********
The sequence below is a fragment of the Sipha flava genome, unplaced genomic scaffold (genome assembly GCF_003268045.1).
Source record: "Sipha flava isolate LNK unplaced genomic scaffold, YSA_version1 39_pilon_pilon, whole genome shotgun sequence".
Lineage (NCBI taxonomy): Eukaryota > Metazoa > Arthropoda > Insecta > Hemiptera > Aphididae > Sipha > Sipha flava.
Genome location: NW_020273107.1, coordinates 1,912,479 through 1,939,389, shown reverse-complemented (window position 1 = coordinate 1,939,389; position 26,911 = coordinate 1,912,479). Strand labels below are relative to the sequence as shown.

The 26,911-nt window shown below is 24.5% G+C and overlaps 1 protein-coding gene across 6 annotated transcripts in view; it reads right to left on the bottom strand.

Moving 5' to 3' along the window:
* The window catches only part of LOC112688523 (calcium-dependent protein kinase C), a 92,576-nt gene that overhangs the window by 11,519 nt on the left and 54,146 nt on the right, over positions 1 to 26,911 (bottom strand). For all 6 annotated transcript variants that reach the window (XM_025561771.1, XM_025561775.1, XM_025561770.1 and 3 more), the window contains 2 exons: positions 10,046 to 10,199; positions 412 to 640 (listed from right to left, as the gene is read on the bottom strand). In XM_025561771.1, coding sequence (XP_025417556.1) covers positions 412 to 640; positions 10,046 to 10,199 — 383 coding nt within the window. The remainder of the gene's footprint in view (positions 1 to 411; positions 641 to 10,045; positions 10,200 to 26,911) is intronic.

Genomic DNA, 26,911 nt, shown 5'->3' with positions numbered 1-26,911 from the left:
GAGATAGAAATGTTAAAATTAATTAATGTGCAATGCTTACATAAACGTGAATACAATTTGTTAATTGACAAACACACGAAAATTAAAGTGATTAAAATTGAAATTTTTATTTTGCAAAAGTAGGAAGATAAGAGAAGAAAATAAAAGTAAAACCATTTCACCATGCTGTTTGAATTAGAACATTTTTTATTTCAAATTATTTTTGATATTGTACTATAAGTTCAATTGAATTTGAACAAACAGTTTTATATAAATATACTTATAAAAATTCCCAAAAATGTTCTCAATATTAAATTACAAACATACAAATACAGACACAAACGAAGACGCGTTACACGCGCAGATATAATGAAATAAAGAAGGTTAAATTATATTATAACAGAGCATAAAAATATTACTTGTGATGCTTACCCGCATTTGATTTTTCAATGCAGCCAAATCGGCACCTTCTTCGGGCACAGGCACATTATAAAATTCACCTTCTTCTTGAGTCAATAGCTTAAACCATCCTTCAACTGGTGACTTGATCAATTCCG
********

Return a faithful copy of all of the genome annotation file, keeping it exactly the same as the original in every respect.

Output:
The sequence below is a fragment of the Sipha flava genome, unplaced genomic scaffold (genome assembly GCF_003268045.1).
Source record: "Sipha flava isolate LNK unplaced genomic scaffold, YSA_version1 39_pilon_pilon, whole genome shotgun sequence".
Lineage (NCBI taxonomy): Eukaryota > Metazoa > Arthropoda > Insecta > Hemiptera > Aphididae > Sipha > Sipha flava.
Genome location: NW_020273107.1, coordinates 1,912,479 through 1,939,389, shown reverse-complemented (window position 1 = coordinate 1,939,389; position 26,911 = coordinate 1,912,479). Strand labels below are relative to the sequence as shown.

The 26,911-nt window shown below is 24.5% G+C and overlaps 1 protein-coding gene across 6 annotated transcripts in view; it reads right to left on the bottom strand.

Moving 5' to 3' along the window:
* The window catches only part of LOC112688523 (calcium-dependent protein kinase C), a 92,576-nt gene that overhangs the window by 11,519 nt on the left and 54,146 nt on the right, over positions 1 to 26,911 (bottom strand). For all 6 annotated transcript variants that reach the window (XM_025561771.1, XM_025561775.1, XM_025561770.1 and 3 more), the window contains 2 exons: positions 10,046 to 10,199; positions 412 to 640 (listed from right to left, as the gene is read on the bottom strand). In XM_025561771.1, coding sequence (XP_025417556.1) covers positions 412 to 640; positions 10,046 to 10,199 — 383 coding nt within the window. The remainder of the gene's footprint in view (positions 1 to 411; positions 641 to 10,045; positions 10,200 to 26,911) is intronic.

Genomic DNA, 26,911 nt, shown 5'->3' with positions numbered 1-26,911 from the left:
GAGATAGAAATGTTAAAATTAATTAATGTGCAATGCTTACATAAACGTGAATACAATTTGTTAATTGACAAACACACGAAAATTAAAGTGATTAAAATTGAAATTTTTATTTTGCAAAAGTAGGAAGATAAGAGAAGAAAATAAAAGTAAAACCATTTCACCATGCTGTTTGAATTAGAACATTTTTTATTTCAAATTATTTTTGATATTGTACTATAAGTTCAATTGAATTTGAACAAACAGTTTTATATAAATATACTTATAAAAATTCCCAAAAATGTTCTCAATATTAAATTACAAACATACAAATACAGACACAAACGAAGACGCGTTACACGCGCAGATATAATGAAATAAAGAAGGTTAAATTATATTATAACAGAGCATAAAAATATTACTTGTGATGCTTACCCGCATTTGATTTTTCAATGCAGCCAAATCGGCACCTTCTTCGGGCACAGGCACATTATAAAATTCACCTTCTTCTTGAGTCAATAGCTTAAACCATCCTTCAACTGGTGACTTGATCAATTCCG